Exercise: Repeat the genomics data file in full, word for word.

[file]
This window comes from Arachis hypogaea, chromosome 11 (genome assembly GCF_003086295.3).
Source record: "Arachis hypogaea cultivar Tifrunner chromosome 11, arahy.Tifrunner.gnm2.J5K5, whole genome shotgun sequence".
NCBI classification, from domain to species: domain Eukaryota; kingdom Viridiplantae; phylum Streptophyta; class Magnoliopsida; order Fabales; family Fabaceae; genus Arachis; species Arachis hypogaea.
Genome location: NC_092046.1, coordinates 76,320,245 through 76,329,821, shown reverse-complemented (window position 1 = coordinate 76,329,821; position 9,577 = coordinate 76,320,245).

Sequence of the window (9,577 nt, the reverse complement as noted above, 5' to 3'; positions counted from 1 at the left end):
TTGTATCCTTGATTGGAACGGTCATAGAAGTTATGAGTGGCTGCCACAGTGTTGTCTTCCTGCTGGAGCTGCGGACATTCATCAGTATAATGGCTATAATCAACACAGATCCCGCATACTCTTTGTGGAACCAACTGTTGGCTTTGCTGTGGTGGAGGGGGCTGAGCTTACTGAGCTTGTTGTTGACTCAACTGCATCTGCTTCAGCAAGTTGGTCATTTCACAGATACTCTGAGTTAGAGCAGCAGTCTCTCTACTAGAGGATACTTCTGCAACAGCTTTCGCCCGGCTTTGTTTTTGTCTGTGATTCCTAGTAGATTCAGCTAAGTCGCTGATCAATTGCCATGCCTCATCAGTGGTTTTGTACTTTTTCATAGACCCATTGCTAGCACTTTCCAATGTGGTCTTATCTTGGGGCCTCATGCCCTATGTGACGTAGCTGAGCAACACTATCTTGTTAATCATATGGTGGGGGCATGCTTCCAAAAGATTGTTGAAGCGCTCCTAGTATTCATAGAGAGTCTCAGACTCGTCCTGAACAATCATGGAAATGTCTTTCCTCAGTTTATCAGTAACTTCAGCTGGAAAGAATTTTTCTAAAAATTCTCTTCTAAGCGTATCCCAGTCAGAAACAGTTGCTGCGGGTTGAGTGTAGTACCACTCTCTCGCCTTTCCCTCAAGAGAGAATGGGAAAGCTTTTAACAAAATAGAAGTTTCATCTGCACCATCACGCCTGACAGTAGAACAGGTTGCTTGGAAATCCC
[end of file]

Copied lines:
This window comes from Arachis hypogaea, chromosome 11 (genome assembly GCF_003086295.3).
Source record: "Arachis hypogaea cultivar Tifrunner chromosome 11, arahy.Tifrunner.gnm2.J5K5, whole genome shotgun sequence".
NCBI classification, from domain to species: domain Eukaryota; kingdom Viridiplantae; phylum Streptophyta; class Magnoliopsida; order Fabales; family Fabaceae; genus Arachis; species Arachis hypogaea.
Genome location: NC_092046.1, coordinates 76,320,245 through 76,329,821, shown reverse-complemented (window position 1 = coordinate 76,329,821; position 9,577 = coordinate 76,320,245).

Sequence of the window (9,577 nt, the reverse complement as noted above, 5' to 3'; positions counted from 1 at the left end):
TTGTATCCTTGATTGGAACGGTCATAGAAGTTATGAGTGGCTGCCACAGTGTTGTCTTCCTGCTGGAGCTGCGGACATTCATCAGTATAATGGCTATAATCAACACAGATCCCGCATACTCTTTGTGGAACCAACTGTTGGCTTTGCTGTGGTGGAGGGGGCTGAGCTTACTGAGCTTGTTGTTGACTCAACTGCATCTGCTTCAGCAAGTTGGTCATTTCACAGATACTCTGAGTTAGAGCAGCAGTCTCTCTACTAGAGGATACTTCTGCAACAGCTTTCGCCCGGCTTTGTTTTTGTCTGTGATTCCTAGTAGATTCAGCTAAGTCGCTGATCAATTGCCATGCCTCATCAGTGGTTTTGTACTTTTTCATAGACCCATTGCTAGCACTTTCCAATGTGGTCTTATCTTGGGGCCTCATGCCCTATGTGACGTAGCTGAGCAACACTATCTTGTTAATCATATGGTGGGGGCATGCTTCCAAAAGATTGTTGAAGCGCTCCTAGTATTCATAGAGAGTCTCAGACTCGTCCTGAACAATCATGGAAATGTCTTTCCTCAGTTTATCAGTAACTTCAGCTGGAAAGAATTTTTCTAAAAATTCTCTTCTAAGCGTATCCCAGTCAGAAACAGTTGCTGCGGGTTGAGTGTAGTACCACTCTCTCGCCTTTCCCTCAAGAGAGAATGGGAAAGCTTTTAACAAAATAGAAGTTTCATCTGCACCATCACGCCTGACAGTAGAACAGGTTGCTTGGAAATCCC